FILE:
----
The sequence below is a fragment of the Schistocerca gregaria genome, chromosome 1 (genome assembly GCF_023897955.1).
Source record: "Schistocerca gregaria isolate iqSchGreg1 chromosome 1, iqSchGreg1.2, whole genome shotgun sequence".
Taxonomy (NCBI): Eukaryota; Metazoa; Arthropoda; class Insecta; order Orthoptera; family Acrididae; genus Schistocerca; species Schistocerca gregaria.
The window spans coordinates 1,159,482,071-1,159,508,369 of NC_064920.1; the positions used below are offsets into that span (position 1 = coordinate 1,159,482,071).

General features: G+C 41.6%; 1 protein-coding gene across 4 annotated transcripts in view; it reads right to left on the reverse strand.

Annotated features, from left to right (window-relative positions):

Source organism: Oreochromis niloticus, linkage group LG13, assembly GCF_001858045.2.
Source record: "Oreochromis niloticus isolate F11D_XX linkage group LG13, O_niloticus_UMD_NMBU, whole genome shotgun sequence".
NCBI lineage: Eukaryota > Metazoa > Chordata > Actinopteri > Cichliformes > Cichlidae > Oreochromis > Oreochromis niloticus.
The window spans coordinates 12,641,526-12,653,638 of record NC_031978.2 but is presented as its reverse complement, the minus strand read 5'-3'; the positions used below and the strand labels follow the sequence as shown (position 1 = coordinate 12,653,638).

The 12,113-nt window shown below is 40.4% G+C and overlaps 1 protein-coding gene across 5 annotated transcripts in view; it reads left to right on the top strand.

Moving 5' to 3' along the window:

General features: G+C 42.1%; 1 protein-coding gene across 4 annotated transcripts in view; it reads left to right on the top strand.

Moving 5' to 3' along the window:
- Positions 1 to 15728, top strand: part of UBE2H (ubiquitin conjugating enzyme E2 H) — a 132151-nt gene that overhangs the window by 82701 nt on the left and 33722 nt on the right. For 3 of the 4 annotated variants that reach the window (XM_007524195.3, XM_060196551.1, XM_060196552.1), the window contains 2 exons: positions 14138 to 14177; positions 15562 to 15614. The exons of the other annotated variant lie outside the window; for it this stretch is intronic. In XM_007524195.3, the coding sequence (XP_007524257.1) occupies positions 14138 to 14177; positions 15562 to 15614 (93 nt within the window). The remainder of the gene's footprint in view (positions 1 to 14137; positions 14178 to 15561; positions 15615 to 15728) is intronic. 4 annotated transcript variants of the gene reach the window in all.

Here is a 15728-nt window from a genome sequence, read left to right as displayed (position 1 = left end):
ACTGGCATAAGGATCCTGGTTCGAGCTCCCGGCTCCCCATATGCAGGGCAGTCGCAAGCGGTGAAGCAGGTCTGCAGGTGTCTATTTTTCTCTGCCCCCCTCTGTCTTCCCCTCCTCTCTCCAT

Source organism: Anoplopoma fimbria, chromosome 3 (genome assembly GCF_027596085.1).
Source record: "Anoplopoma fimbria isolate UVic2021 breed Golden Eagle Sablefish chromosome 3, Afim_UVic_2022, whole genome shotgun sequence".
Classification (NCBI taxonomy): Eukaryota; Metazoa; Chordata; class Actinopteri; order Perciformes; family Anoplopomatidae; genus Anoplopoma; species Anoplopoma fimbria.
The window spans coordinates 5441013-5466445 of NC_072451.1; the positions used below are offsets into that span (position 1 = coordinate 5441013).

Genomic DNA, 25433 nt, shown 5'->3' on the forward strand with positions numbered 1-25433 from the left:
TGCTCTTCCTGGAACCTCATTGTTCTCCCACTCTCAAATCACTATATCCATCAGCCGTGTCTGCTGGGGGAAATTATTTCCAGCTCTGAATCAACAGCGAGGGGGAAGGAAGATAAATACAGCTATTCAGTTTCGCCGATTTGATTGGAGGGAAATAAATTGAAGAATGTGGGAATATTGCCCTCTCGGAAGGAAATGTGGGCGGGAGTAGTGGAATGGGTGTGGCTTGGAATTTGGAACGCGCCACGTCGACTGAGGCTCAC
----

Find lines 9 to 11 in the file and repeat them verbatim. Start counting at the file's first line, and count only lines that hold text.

NCBI lineage: Eukaryota > Metazoa > Chordata > Actinopteri > Cichliformes > Cichlidae > Oreochromis > Oreochromis niloticus.
The window spans coordinates 12,641,526-12,653,638 of record NC_031978.2 but is presented as its reverse complement, the minus strand read 5'-3'; the positions used below and the strand labels follow the sequence as shown (position 1 = coordinate 12,653,638).

The 12,113-nt window shown below is 40.4% G+C and overlaps 1 protein-coding gene across 5 annotated transcripts in view; it reads left to right on the top strand.